The prosecutor pointed out in that case that she had driven to the situation, and had chose to drink, and had a cellphone on her.  They did not believe that there was a necessity defense in that case.  However, because of her low blood alcohol level, the existence of that issue caused the case to be reduced to a reckless driving with alcohol (a wet reckless) charge.
In Texas, necessity has even been used successfully by inmates who escape from prison under certain circumstances. In Spakes v. Statethe highest criminal court in Texas allowed the jury to be instructed on the necessity defense before deliberating the verdict for an inmate whose three cellmates had planned an escape and threatened to slit his throat if he did not accompany them. The defendant inmate argued that because of the terribly violent crimes of which his cellmates had been convicted (one had bragged about chopping his girlfriend up with an ax), he accompanied them and escaped. Even though he made no attempt to return himself to custody when he was separated from his cellmates, the court still allowed the defense.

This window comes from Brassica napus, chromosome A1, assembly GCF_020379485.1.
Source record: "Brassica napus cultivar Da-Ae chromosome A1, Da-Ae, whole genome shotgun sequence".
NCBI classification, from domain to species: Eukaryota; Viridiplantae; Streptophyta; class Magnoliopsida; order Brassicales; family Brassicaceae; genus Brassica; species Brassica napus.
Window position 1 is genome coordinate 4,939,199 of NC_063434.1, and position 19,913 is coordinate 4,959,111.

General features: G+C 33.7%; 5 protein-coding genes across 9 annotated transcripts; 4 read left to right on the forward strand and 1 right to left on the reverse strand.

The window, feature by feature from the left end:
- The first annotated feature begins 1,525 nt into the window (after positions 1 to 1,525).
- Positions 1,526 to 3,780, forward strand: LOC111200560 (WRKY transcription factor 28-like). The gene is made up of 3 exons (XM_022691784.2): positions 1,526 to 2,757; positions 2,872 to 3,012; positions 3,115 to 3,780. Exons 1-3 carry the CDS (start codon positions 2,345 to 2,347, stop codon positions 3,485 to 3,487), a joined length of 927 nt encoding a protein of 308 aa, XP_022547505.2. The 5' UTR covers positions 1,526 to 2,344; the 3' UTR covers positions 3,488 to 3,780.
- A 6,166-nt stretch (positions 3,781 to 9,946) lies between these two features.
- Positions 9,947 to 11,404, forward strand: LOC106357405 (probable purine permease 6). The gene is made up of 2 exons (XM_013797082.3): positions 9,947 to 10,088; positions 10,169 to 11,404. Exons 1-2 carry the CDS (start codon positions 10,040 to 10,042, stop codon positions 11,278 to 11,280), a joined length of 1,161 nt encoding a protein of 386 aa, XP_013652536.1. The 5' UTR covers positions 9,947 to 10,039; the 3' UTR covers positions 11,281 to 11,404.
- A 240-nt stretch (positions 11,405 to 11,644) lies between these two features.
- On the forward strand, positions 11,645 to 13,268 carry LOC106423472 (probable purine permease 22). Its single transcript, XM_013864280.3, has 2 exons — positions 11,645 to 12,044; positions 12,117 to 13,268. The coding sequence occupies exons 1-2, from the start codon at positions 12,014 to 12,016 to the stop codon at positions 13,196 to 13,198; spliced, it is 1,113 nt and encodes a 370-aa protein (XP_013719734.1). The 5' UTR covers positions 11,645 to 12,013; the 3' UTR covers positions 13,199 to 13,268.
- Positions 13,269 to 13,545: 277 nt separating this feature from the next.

The defense of legal necessity is seen as an unusual situation, requiring not only proof, but that the actual danger is greater than driving under the influence.

How is the Necessity Defense asserted in a case?

Any DUI specialist would be able to assert proof of a necessity defense to the prosecutor as part of the plea bargain process during a pretrial in the case.  That may be enough to have the prosecutor agree to dismiss the case, or offer to reduce the charges.

However, as mentioned above, it is considered a trial defense.  At trial, the jury can be instructed on how necessity excuses a DUI, and that they could find the defendant not guilty of the crime of DUI or related charges, if the necessity defense is proven.

Contact Us Now – Let’s Get Started.

Don’t delay contacting us if you have questions about the necessity defense in a DUI case.  We can start you on a plan of action today that will help your court date later. Contact us today.